• First Pregnancy: Preeclampsia is more frequently found during the first pregnancy
  • Multiple Pregnancies: Being pregnant with twins or more babies increase the risk of preeclampsia
  • History Of Mother: Possessing a certain condition before getting pregnant, like Chronic hypertension, diabetes, kidney disease, blood clotting diseases, rheumatoid arthritis, etc. increases the risk of preeclampsia
  • Autoimmune Conditions: If the pregnant woman has autoimmune diseases like lupus, the chances of preeclampsia increases
  • If Pregnancy Is Not Natural: If the pregnancy is due to artificial insemination or through egg donation, the chances of preeclampsia increases
  • Obesity: Being overweight before getting pregnant and in the course of pregnancy increases the risk of preeclampsia
  • Family History: A family history of preeclampsia (grandmother, mother, aunt or sister), increases the risk of preeclampsia
  • Previous History Of Preeclampsia: One out of six expecting mothers who had had preeclampsia during their previous pregnancy, increases their chances of experiencing it in the following pregnancy. In case, the preeclampsia experienced in the last pregnancy was very severe and appears before the 30th week of pregnancy, the risk of having it in the following pregnancy will increase to 40%
  • The Gap Between Pregnancies: If the gap between the pregnancies is more than ten years or less than two years, the risk of preeclampsia increases
  • New Partners: Having a baby with a new partner each time you are pregnant puts you at a higher risk of developing preeclampsia

How Can Preeclampsia Affect The Mother And The Baby?

Preeclampsia can result in placental abruption, which is the sudden separation of the placenta from the uterus. It can also result in cardiovascular disease, eclampsia, and HELLP syndrome (Hemolysis- demolition of RBC; Elevated Liver enzymes; Low Platelet count)
Significantly decreased blood flow towards the placenta will, in turn, decrease the availability of oxygen and nutrients for the fetus. This can cause:

  • Low birth weight
  • Growth retardation
  • Preterm birth
  • Slow growth
  • Learning disabilities
  • Hearing and vision problems
  • Epilepsy and cerebral palsy

It can also increase the probability of infection (maternal) after childbirth, sometimes causing rare but serious complications like strokes, seizure, heart failure, water in the lungs, and bleeding after birth.

What Is The Death Rate Due To Preeclampsia?

Around one crore women are reported to develop preeclampsia around the world in a year. Out of this, around 76,000 mothers are reported to lose their life.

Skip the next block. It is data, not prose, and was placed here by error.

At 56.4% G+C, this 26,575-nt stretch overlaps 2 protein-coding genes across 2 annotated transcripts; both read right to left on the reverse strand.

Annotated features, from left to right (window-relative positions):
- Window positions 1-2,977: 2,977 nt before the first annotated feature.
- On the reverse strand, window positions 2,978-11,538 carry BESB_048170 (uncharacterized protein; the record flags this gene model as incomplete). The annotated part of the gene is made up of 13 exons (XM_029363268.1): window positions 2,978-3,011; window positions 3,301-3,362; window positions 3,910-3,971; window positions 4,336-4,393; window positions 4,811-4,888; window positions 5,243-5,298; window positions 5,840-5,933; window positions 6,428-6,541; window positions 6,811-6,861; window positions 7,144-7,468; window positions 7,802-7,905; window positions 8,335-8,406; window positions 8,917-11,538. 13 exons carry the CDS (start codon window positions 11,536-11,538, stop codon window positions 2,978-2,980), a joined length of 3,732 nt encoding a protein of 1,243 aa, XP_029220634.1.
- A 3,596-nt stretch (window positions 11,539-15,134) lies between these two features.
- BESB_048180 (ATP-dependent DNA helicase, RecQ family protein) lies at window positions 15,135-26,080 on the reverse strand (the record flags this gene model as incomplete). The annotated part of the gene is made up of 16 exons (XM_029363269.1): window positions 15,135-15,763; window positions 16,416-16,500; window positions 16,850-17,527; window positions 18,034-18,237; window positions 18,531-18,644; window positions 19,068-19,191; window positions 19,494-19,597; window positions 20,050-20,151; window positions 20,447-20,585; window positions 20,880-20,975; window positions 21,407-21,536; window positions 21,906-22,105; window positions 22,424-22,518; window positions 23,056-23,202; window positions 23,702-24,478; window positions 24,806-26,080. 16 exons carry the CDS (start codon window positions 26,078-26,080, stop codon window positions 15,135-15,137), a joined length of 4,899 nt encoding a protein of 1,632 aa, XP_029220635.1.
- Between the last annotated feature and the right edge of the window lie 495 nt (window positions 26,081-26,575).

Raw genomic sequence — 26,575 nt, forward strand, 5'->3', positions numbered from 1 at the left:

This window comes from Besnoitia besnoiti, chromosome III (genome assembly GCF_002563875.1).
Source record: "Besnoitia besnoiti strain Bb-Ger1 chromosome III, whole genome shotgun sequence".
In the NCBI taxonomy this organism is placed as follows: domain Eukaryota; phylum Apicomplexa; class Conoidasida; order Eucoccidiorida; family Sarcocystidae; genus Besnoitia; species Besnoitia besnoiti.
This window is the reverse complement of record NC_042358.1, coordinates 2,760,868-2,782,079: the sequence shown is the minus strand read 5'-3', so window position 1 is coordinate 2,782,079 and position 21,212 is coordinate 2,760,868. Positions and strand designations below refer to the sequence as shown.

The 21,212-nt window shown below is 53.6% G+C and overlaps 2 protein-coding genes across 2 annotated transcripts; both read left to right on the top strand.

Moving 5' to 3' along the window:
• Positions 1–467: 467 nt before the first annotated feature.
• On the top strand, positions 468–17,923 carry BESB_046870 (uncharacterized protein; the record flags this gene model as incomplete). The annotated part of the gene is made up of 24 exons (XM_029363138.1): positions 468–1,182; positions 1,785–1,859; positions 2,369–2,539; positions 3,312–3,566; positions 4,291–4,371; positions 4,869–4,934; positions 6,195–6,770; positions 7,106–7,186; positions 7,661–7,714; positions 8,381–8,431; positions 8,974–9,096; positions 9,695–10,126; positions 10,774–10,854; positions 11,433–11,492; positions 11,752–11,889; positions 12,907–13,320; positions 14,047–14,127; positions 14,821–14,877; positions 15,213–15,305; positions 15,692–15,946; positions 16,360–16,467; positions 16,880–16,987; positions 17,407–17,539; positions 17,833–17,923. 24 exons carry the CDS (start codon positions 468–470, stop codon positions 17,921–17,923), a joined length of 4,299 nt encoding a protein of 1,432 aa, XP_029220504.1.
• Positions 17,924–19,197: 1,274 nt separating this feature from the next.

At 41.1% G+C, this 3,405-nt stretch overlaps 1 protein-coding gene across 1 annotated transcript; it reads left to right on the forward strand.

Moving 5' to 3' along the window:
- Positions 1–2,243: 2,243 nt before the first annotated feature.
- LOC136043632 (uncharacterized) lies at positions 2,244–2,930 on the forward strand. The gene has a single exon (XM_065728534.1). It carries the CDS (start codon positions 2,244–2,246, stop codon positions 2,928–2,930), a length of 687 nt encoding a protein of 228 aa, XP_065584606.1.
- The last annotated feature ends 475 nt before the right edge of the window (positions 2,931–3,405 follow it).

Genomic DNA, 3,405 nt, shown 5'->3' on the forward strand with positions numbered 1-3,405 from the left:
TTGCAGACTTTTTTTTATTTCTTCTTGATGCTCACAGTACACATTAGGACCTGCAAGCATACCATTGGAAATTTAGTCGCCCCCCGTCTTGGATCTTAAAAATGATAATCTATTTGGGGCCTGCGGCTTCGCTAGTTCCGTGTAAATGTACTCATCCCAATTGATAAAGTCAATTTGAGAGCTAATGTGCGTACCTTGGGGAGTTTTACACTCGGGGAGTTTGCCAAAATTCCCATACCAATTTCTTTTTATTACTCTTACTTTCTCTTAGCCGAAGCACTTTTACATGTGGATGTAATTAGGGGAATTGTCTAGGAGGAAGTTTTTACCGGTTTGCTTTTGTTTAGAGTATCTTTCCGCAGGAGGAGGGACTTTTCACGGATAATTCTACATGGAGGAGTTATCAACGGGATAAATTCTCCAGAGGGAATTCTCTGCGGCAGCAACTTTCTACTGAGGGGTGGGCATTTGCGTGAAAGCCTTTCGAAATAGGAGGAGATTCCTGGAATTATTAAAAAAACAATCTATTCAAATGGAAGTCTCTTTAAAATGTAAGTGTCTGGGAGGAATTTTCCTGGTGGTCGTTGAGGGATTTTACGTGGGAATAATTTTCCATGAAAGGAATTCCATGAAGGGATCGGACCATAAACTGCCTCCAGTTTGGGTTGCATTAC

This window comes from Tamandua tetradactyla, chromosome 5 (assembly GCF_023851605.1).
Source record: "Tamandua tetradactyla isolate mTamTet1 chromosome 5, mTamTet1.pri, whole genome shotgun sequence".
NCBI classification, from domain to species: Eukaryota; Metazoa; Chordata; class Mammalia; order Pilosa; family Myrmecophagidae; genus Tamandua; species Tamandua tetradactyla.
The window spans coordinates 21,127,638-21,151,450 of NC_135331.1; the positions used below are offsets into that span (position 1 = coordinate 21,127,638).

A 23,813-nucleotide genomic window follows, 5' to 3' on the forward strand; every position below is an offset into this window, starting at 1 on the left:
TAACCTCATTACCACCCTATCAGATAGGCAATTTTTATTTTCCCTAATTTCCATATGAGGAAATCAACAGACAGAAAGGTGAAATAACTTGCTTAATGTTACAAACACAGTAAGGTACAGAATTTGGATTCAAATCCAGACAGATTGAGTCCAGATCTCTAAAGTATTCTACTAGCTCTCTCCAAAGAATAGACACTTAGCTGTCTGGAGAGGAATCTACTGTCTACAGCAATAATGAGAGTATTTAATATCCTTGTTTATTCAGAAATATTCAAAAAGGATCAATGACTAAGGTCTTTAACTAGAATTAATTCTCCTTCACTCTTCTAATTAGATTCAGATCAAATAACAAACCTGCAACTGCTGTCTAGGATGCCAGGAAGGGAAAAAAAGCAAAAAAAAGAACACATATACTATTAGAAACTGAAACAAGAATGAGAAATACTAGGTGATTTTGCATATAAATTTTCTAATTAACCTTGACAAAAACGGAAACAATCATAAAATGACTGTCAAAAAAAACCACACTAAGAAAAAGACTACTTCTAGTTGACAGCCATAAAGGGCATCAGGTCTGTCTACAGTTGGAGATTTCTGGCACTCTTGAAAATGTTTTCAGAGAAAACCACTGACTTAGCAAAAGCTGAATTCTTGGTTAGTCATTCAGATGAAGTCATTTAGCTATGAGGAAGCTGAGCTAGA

How Can Preeclampsia Be Managed?

As there is no treatment for preeclampsia other than delivering the baby, it is important to learn how to manage it. Once you are diagnosed with preeclampsia, your doctor will closely monitor you.
Taking rest, increasing the intake of fluids, decreasing the intake of salt, undergoing regular examination by the doctor are some of the measures that help to manage the preeclampsia.
You may have to stay in the hospital and the doctor will:

  • Regularly take your blood pressure
  • Give your medication to lower the blood pressure
  • Perform a Doppler scan to measure the blood flow from the placenta to the baby

If your condition is severe, you will be admitted to the hospital for the rest of the gestation period, and an expert team will:

  • Conduct frequent blood test
  • Constantly monitor the blood pressure
  • Control fluid level
  • Regularly take cardiotocography (fetal heartbeat)
  • Put you on a magnesium sulfate drip to lower the risk of eclampsia

Remember, the only cure for preeclampsia and eclampsia is the delivery of the baby, which depends on how far along you are in your pregnancy. If your baby has developed enough and you are around 37 weeks of gestation, and induced labor or a c-section may be done to combat the effects of preeclampsia. In case the baby is not close to term, strict monitoring will be done until the baby develops enough to be delivered. Remember, the closer to due date your baby is born, the better it is for him.
As we already said, delivery is the only way to get rid of preeclampsia. The doctor will induce labor (if needed) so that the risk of the delivery, the health of the baby, and the health of the mother is least affected.